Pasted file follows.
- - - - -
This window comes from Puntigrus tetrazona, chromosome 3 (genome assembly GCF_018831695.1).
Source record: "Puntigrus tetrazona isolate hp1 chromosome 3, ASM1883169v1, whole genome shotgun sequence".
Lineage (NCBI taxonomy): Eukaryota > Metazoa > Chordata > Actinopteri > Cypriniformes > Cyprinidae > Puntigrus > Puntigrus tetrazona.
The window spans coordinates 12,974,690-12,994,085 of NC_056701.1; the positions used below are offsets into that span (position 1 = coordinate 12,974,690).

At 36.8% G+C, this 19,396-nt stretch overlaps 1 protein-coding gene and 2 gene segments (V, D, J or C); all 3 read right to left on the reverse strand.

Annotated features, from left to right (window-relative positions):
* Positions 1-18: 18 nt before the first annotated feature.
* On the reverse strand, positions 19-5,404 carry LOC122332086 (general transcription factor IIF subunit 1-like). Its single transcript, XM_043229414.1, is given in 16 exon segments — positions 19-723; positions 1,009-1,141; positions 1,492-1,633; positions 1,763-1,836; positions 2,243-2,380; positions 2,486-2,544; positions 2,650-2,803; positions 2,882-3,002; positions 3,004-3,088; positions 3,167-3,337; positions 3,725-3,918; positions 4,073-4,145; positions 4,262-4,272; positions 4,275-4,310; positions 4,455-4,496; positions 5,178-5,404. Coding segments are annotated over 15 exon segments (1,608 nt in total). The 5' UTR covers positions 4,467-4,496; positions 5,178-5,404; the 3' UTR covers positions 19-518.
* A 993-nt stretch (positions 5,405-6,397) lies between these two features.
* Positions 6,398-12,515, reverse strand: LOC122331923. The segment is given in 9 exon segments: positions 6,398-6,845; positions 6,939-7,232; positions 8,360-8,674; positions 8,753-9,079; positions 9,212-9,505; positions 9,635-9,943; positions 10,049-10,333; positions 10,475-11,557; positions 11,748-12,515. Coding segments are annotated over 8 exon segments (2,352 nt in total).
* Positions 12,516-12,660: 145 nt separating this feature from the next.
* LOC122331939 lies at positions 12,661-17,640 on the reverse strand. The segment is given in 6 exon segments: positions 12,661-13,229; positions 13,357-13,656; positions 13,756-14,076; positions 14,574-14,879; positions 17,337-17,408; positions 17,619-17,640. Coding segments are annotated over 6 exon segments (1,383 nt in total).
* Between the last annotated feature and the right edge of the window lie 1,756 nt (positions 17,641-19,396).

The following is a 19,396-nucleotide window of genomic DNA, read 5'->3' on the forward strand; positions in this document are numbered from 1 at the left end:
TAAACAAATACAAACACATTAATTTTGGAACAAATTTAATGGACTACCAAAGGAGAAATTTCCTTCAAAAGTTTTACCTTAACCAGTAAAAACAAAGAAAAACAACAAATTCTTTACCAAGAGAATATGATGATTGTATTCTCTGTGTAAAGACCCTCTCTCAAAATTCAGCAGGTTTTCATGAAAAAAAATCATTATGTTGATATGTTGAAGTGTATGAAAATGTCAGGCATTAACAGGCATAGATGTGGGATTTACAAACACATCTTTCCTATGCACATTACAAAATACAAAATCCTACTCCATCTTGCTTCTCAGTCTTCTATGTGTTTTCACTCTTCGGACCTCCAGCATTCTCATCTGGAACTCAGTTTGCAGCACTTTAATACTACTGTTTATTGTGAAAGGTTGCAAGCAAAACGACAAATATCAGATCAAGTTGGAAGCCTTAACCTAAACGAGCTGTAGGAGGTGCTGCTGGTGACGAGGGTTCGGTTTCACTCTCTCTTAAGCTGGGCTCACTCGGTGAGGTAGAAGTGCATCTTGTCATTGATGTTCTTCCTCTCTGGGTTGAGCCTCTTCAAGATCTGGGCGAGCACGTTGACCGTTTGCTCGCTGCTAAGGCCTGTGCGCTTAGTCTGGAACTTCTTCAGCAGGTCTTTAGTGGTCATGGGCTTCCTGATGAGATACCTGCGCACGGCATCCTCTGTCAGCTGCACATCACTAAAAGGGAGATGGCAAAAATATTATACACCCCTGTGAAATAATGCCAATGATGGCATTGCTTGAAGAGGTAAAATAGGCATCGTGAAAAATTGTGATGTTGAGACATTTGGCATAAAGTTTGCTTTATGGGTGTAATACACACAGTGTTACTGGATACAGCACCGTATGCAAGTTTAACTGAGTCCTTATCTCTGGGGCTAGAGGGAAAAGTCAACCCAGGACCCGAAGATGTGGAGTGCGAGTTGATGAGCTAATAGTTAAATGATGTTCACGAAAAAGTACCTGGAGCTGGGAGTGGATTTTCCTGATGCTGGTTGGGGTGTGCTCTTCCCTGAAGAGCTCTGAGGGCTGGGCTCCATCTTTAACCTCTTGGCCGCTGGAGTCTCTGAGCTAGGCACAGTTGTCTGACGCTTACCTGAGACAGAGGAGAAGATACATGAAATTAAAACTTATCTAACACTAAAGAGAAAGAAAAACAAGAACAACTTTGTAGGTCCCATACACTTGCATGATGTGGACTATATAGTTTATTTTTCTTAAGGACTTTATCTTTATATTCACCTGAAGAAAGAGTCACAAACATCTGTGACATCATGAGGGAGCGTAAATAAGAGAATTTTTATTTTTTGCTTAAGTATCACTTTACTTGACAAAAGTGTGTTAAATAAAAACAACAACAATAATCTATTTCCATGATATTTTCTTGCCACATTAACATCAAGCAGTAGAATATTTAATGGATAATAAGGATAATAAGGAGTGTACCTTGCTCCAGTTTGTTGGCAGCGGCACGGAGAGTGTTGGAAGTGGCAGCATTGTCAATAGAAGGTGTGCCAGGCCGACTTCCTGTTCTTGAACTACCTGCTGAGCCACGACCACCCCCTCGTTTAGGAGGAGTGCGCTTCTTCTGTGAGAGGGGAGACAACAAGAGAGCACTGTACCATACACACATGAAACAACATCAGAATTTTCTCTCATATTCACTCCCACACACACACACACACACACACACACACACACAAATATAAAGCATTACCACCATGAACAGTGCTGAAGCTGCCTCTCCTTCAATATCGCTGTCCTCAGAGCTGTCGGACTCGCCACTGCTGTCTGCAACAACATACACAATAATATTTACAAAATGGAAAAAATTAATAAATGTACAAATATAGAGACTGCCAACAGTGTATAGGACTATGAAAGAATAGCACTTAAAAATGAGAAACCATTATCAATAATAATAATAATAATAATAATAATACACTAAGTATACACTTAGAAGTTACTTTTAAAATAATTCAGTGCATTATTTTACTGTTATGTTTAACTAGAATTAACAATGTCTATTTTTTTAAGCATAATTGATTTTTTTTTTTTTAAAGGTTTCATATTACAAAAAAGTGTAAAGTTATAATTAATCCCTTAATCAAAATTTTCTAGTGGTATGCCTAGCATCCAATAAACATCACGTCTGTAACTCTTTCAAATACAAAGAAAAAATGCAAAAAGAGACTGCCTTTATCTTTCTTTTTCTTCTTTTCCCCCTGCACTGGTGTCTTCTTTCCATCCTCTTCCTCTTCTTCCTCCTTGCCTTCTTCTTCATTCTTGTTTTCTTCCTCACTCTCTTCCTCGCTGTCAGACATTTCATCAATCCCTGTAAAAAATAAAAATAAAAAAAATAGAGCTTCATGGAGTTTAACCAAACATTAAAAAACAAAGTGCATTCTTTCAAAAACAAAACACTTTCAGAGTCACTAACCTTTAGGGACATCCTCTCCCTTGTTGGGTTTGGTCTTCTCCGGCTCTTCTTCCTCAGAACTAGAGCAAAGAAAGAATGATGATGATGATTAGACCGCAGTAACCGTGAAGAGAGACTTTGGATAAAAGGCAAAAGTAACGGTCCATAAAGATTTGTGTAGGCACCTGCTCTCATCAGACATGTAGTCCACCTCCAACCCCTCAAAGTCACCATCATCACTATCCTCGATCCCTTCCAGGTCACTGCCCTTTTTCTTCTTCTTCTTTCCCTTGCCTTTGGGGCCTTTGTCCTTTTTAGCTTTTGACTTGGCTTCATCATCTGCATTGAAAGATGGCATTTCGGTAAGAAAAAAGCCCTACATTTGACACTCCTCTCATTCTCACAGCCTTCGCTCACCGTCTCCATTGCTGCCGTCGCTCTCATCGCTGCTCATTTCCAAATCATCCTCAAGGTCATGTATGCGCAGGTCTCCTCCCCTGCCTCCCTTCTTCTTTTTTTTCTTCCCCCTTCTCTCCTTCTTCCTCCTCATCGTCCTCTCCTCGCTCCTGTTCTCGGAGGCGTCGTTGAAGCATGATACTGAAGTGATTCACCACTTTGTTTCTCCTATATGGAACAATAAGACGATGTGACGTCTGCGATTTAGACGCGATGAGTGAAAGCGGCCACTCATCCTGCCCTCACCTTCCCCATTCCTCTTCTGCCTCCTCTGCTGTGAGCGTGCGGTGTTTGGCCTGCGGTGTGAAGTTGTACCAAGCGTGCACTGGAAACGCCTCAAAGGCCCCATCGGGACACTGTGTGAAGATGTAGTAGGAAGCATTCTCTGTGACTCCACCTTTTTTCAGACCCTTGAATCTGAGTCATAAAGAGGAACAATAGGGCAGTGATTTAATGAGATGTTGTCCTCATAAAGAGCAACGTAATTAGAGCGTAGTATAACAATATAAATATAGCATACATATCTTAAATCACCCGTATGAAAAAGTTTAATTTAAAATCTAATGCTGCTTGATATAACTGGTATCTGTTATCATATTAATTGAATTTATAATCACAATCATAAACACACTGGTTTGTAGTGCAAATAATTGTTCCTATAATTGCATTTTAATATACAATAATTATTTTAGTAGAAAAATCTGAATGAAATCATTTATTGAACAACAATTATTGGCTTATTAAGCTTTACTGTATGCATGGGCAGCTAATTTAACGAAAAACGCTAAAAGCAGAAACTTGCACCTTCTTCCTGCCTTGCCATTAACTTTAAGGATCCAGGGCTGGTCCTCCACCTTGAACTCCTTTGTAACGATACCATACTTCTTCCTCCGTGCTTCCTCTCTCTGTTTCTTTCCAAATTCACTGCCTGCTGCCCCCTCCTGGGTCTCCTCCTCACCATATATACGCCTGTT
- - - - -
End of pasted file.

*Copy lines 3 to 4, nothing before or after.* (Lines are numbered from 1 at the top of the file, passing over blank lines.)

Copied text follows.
Lineage (NCBI taxonomy): Eukaryota > Metazoa > Chordata > Actinopteri > Cypriniformes > Cyprinidae > Puntigrus > Puntigrus tetrazona.
The window spans coordinates 12,974,690-12,994,085 of NC_056701.1; the positions used below are offsets into that span (position 1 = coordinate 12,974,690).